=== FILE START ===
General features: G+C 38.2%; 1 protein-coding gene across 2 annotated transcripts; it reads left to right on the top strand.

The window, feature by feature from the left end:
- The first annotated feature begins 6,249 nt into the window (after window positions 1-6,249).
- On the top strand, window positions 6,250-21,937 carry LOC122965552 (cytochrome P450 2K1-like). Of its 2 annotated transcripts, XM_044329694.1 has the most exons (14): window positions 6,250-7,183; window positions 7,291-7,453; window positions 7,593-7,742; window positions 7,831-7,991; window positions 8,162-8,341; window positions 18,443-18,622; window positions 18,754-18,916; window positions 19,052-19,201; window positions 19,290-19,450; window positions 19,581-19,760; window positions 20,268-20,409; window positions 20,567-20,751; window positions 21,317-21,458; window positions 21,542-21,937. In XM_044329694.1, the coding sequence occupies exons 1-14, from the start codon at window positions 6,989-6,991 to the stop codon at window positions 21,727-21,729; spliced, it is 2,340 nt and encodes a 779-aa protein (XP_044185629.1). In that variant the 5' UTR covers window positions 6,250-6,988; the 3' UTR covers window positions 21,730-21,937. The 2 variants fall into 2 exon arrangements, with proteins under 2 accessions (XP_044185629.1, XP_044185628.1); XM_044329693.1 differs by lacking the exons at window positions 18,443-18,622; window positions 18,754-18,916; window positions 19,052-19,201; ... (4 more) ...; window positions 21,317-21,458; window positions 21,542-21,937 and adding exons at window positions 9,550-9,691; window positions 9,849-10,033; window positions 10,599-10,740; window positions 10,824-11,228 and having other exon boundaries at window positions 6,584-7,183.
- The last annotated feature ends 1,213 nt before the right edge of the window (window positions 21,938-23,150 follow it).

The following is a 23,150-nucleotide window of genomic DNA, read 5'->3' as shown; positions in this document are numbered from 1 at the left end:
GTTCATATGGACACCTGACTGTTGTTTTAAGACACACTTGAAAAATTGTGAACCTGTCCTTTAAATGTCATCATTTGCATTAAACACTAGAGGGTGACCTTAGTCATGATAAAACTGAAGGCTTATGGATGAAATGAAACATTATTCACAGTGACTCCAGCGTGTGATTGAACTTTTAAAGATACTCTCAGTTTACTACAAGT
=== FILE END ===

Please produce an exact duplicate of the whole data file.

General features: G+C 38.2%; 1 protein-coding gene across 2 annotated transcripts; it reads left to right on the top strand.

The window, feature by feature from the left end:
- The first annotated feature begins 6,249 nt into the window (after window positions 1-6,249).
- On the top strand, window positions 6,250-21,937 carry LOC122965552 (cytochrome P450 2K1-like). Of its 2 annotated transcripts, XM_044329694.1 has the most exons (14): window positions 6,250-7,183; window positions 7,291-7,453; window positions 7,593-7,742; window positions 7,831-7,991; window positions 8,162-8,341; window positions 18,443-18,622; window positions 18,754-18,916; window positions 19,052-19,201; window positions 19,290-19,450; window positions 19,581-19,760; window positions 20,268-20,409; window positions 20,567-20,751; window positions 21,317-21,458; window positions 21,542-21,937. In XM_044329694.1, the coding sequence occupies exons 1-14, from the start codon at window positions 6,989-6,991 to the stop codon at window positions 21,727-21,729; spliced, it is 2,340 nt and encodes a 779-aa protein (XP_044185629.1). In that variant the 5' UTR covers window positions 6,250-6,988; the 3' UTR covers window positions 21,730-21,937. The 2 variants fall into 2 exon arrangements, with proteins under 2 accessions (XP_044185629.1, XP_044185628.1); XM_044329693.1 differs by lacking the exons at window positions 18,443-18,622; window positions 18,754-18,916; window positions 19,052-19,201; ... (4 more) ...; window positions 21,317-21,458; window positions 21,542-21,937 and adding exons at window positions 9,550-9,691; window positions 9,849-10,033; window positions 10,599-10,740; window positions 10,824-11,228 and having other exon boundaries at window positions 6,584-7,183.
- The last annotated feature ends 1,213 nt before the right edge of the window (window positions 21,938-23,150 follow it).

The following is a 23,150-nucleotide window of genomic DNA, read 5'->3' as shown; positions in this document are numbered from 1 at the left end:
GTTCATATGGACACCTGACTGTTGTTTTAAGACACACTTGAAAAATTGTGAACCTGTCCTTTAAATGTCATCATTTGCATTAAACACTAGAGGGTGACCTTAGTCATGATAAAACTGAAGGCTTATGGATGAAATGAAACATTATTCACAGTGACTCCAGCGTGTGATTGAACTTTTAAAGATACTCTCAGTTTACTACAAGT